Year 9, Day 172 - 6/21/17 - Movie #2,667
BEFORE: There were probably a lot of ways I could have gone after "Bobby", with that large all-star cast, or so you might think, but with my options slowly dwindling down, I really only wanted to use that film to link here, with Demi Moore carrying over into this thriller. From here I could link to another film with Kevin Costner, and his co-star tomorrow leads me to another film, and a co-star in THAT film leads me to another film, and so on. This will get me to a block of recent animated films that I can watch on Netflix, starting early next week, and this in turn will get me to July, and just a few links away from "Spider-Man: Homecoming". Gotta get that new Spider-Man film in before I head off to Comic-Con...
THE PLOT: A psychological thriller about a man who is sometimes controlled by his murder-loving alter ego.
AFTER: Kevin Costner as a serial killer? As a concept, that seems like it should have been marked "dead on arrival". Costner's played every hero from Elliot Ness to Robin Hood, from the good cowboy in "Unforgiven" to the solider-turned-Native American in "Dances With Wolves". He was the family man in "Field of Dreams" that just wanted to build a baseball field and have a catch with his dad, for chrissakes. You know what was the perfect role for him? Jonathan Kent in the recent Superman movies - older guy, midwestern values, the guy who gave Superman his moral compass. I didn't see him as Pa Kent at first, but thinking about it later, that casting was a slam-dunk.
I mean, I get that an actor is an actor, collectively they're just like a bunch of trained monkeys who producers can count on to show up, read their lines, and not put up too much of a fuss on the set, or later when they have to talk to the press. But you'd like to think that the top actors build up some kind of reputation, or have some kind of overarching theme when you look at their entire body of work. Maybe Costner got sick of playing white hats and wanted to see if he could stretch himself and play a villain for once...
There are two conceits here in the portrayal of Mr. Brooks, the serial killer. One is that when he talks to the side of him that wants to kill, that side is portrayed by a different actor who appears in the scene as a character named "Marshall", only no other characters can see or hear Marshall. When Brooks speaks to Marshall, the audience is supposed to understand that represents the conversation inside Brooks' head, the one he's having with his dark side. It's a bit of a Tyler Durden situation, except we're told at the start that Marshall is not real. He's part of Brooks, but he doesn't look like Brooks. I suppose they could have had Costner play a dual role, like Kyle MacLachlan is currently doing on "Twin Peaks", playing both Dale Cooper and his doppelgänger, but they went another way with the idea here.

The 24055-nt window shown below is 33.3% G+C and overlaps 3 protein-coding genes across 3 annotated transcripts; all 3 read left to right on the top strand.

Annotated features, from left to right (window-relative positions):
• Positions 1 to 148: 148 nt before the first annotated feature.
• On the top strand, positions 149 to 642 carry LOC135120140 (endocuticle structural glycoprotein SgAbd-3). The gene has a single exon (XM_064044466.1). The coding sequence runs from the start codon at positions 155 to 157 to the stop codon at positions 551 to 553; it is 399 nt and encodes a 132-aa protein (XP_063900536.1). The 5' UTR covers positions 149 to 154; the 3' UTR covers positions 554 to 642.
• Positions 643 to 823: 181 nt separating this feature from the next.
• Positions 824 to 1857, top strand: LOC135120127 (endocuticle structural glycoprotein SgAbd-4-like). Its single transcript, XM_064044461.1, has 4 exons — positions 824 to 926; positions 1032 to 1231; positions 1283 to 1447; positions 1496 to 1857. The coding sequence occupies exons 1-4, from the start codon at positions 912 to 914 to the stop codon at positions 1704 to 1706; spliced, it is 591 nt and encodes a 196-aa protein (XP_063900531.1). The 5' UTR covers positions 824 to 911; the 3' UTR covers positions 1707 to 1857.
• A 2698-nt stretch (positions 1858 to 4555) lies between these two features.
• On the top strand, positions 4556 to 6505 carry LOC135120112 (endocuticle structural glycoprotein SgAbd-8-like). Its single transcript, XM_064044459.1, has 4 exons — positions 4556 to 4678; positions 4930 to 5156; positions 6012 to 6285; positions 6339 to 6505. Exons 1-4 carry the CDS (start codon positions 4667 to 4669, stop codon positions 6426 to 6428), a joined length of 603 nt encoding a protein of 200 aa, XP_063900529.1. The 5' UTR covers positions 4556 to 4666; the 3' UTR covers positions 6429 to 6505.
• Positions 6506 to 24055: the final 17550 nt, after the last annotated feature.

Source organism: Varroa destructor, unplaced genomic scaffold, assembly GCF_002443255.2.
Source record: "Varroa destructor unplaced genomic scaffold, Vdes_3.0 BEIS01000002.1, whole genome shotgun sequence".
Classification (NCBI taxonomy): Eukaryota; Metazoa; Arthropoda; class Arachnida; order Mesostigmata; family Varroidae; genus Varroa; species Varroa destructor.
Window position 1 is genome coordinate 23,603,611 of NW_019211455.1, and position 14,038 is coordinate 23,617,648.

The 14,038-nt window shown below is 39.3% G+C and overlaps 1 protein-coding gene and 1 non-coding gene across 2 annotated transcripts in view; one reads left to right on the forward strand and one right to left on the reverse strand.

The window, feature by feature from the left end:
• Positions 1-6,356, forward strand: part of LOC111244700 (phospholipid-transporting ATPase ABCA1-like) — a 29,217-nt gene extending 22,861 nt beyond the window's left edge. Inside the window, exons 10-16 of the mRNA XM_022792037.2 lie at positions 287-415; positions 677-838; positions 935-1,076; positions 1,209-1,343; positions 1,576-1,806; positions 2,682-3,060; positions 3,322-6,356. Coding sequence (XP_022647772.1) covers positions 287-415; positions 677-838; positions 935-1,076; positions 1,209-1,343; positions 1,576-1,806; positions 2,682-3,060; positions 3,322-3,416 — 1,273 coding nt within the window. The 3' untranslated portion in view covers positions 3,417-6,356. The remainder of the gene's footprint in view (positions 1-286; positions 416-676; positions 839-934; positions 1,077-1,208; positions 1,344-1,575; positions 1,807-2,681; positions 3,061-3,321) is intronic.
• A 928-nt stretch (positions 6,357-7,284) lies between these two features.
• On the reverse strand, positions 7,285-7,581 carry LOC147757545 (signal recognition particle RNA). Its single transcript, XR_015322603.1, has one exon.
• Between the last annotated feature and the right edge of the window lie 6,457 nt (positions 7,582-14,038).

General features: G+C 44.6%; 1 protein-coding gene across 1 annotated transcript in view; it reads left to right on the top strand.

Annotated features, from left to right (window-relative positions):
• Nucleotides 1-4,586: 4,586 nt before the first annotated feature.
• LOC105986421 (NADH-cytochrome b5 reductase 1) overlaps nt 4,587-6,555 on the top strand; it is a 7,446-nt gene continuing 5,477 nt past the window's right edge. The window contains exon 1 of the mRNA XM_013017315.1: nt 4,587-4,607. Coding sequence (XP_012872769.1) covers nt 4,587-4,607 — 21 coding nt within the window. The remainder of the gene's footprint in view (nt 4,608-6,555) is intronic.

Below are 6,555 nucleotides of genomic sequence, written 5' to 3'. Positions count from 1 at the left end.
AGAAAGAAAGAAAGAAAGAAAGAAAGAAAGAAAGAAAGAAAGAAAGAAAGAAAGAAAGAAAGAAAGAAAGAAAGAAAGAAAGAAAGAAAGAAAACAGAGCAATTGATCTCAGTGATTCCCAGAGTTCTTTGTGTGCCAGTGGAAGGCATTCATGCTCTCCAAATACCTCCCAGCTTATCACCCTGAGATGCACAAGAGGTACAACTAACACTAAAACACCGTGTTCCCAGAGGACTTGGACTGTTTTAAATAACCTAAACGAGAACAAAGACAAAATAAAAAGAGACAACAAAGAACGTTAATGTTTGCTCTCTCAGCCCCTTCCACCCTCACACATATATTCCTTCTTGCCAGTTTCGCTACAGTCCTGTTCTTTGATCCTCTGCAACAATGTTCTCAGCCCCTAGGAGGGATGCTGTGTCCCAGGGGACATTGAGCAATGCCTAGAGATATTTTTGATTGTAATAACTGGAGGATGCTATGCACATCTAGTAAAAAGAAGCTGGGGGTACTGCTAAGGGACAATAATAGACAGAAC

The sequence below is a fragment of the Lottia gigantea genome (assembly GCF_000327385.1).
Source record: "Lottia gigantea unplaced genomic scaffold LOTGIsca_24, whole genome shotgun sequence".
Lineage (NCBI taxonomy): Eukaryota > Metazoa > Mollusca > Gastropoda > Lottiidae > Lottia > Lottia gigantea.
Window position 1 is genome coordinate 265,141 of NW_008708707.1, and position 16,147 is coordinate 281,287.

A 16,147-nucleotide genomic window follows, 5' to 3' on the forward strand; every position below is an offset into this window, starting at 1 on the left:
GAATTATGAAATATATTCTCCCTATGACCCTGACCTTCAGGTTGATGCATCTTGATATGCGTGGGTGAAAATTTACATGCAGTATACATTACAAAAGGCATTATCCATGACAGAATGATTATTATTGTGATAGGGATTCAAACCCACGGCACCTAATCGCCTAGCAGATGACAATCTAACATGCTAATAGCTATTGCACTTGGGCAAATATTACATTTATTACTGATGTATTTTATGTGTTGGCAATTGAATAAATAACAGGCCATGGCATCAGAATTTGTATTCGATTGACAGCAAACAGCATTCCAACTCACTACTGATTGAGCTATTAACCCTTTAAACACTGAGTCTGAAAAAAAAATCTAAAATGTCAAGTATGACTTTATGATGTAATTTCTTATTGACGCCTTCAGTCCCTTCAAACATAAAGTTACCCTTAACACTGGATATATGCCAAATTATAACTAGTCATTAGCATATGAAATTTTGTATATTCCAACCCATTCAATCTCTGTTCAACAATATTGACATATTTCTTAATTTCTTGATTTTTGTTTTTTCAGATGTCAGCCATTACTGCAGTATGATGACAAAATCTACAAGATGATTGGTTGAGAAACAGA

The other conceit is that being a serial killer is equated with addiction, Brooks goes to A.A. meetings and doesn't exactly say what he's addicted to when he introduces himself. (The poor crowd in that church basement, they don't know who they're clapping for...). I'm not sure that I agree with this, because even if serial killers enjoy what they do, I'm not sure that they're compelled to do it - that they just can't get through the day without it, like some people with alcohol or drugs. Isn't it a cop-out to suggest that they're driven by addiction, that they couldn't stop killing, even if they wanted to? And then there's the irony of a serial killer reciting "The Serenity Prayer" - so is killing something that they can change, or something they have to accept that they can't change?
Plus, it doesn't come close to answering the question "Why does he kill?" "Because he's addicted" is not a serious answer. And if you're going to blame Marshall, his murderous side, that's not really an explanation, it's just a manifestation of the urges in his head - why is Marshall there in the first place? I have no idea. And a big NITPICK POINT to me: if he's attending addiction meetings, shouldn't he be going through the 12-step program to try to stay "clean"? Wouldn't this involve steps like making reparations to the people that he's hurt? This not only seems out of line with being a serial killer, we never see it take place, and it doesn't seem like he's even interested in the concept.
As if Mr. Brooks life as the meticulously neat "thumbprint killer" isn't complicated enough, he also has to contend with someone who witnessed his latest murder who wants to become an apprentice of sorts, and a daughter who has just left college and returned home, right after a brutal murder occurred on campus, so he has to wonder if the apple didn't fall far from the proverbial tree. Even when they're grown up, it seems like parents are always cleaning up after their kids' mistakes, am I right?
Oh, and he learns that there is a clever detective on his trail, but she's got problems of her own, including an escaped convict on the loose looking for revenge, and a husband filing for divorce, trying to take all of her money. Can the cat stay focused enough to win this little game of cat-and-mouse, or will the murderous mouse figure out a way to point the finger at someone else?
Also starring Kevin Costner (last seen in "Batman v Superman: Dawn of Justice"), William Hurt (last seen in "Vantage Point"), Dane Cook (last heard in "Planes: Fire & Rescue"), Marg Helgenberger (last seen in "Always"), Ruben Santiago-Hudson, Danielle Panabaker, Lindsay Crouse (last seen in "Slap Shot"), Jason Lewis, Matt Schulze, Reiko Aylesworth, Aisha Hinds, Traci Dinwiddie.
RATING: 5 out of 10 vacuum cleaner bags